Staring at the Sun (Songs 1973-1981)


SKU: 2005 Category:


Always a brave songwriter, Calhoun looks back at some of his first songs…his sensitivity to the human condition was in place early on…Some of the songs would be stunning from a writer of any age.” -Sing Out!

“…somber, heartfelt, and introspective songs are wonderfully presented along with his obvious acoustic guitar talents and his abundant gifts as a storyteller.”
– Dean Ramos, Illlinois Entertainer

“Andrew Calhoun’s songwriting has
the patience and clarity of a man who has lived a long time, who has loved, grieved,
and traveled much, who has put pen to paper faithfully through many scenes and
seasons. At the same time, Calhoun has a unique appreciation for the art of youth,
which has earned his Waterbug Records label a reputation for discovering and supporting
excellent young writers. It seems fitting, then, that Calhoun’s newest album,
Staring at the Sun, is a creative return to the work of his own youth.
Deftly, tenderly, Calhoun brings the depth and focus of his experience to the
vivid, inspired verse of his teenage years. The result is a poetic leap of faith;
songs that soar on broad wings, borne up by the urgency and beat passion of the
young and guided by the even-keeled wisdom of the ancients. Staring at the Sun
includes some of Calhoun’s bravest and most abstract songs; frenetic and poignant
by turns, they demand the listener’s full attention. Songs like “Kiss That
Goblet” elicit triumphant cries of “go man, go!” while others,
such as “John’s Wife,” inspire exquisite compassion and above all, silence.
Staring at the Sun is evidence that Calhoun is among the most fearless, gifted,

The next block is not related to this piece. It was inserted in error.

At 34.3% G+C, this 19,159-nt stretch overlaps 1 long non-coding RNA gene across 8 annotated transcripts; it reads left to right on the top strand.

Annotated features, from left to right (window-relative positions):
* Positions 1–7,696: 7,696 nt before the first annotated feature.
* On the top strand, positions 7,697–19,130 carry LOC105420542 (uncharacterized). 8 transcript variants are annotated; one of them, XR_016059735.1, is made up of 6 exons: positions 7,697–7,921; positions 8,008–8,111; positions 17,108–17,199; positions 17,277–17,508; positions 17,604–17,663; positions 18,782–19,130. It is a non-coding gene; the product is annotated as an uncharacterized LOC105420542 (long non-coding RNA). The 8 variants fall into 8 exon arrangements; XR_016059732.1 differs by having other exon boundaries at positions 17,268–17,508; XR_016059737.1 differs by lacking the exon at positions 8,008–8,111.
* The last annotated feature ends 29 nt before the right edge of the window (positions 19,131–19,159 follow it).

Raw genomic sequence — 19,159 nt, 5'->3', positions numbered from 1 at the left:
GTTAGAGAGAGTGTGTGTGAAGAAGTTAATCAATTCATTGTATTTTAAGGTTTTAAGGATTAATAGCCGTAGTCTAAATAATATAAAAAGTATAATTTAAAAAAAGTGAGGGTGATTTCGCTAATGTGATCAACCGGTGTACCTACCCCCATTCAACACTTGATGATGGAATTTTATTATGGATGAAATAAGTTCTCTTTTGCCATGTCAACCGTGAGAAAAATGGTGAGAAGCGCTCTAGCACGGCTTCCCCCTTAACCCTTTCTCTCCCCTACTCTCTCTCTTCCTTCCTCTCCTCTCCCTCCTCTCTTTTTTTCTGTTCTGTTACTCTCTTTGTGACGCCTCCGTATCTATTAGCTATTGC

and avante poets of our time – keeping company with Leonard Cohen, Galway Kinnell,
etc. – and that he shows no sign of slowing down.”
-Anais Mitchell

16 songs, solo.

1. The Living and the Breathing Wind
2. Walk Me to the War
3. Circle of Killers
4. History
5. Kiss That Goblet!
6. I Have Run and I Have Crawled
7. Atmospheres
8. Broken Boundaries
9. A Seat in the Mezzanine
10. God Told Me I Could Come
11. From Time to Time
12. Moses
13. John’s Wife
14. Eugene
15. Walking Through Sand
16. Deliver Me

Andrew’s letter to a reviewer:

I’ve been listening to Paul Curreri’s music, and sometimes it opens up a
world for me, rich and detailed, and other times – the same recording –
become impervious. So I figure he’s good. To me
that point of risk, of ambivalence, makes it interesting. He’s offering
something other than what I’m expecting. and, as a listener, I have to earn
it, but him trusting me to make that journey establishes a relationship that
has real value. The writer’s job isn’t to explain something about reality –
which assumes the artist knows something about reality the listener
doesn’t – it’s simply to evoke it. To awaken. What listeners don’t always
get is that when you’re writing a song you’re hearing it in a way for the
first time the same way they are – for me my best songs are the ones that
come out of the blue and if I know too much about what i want them to say I
mess them up. There’s a sense of following a charged path of energy…they
aren’t “about” as much as they are “of” and the “of” is something emotional
that there aren’t terms for, except in art. So my poetry is a kind of
different way of talking, but it’s not really addressing the linear mind and
can’t be interpreted by it without losing its dimension. Which I don’t doubt
makes it hard to review. I can’t describe what I do either.
There was a rough period for me in the late eighties, a woman I knew
married this brilliant oddball guy from rural Kentucky who spoke with a
British accent he’d adopted from Dylan Thomas records. At that time, and the
time of “Sun” songs, there was a small number of people who loved my songs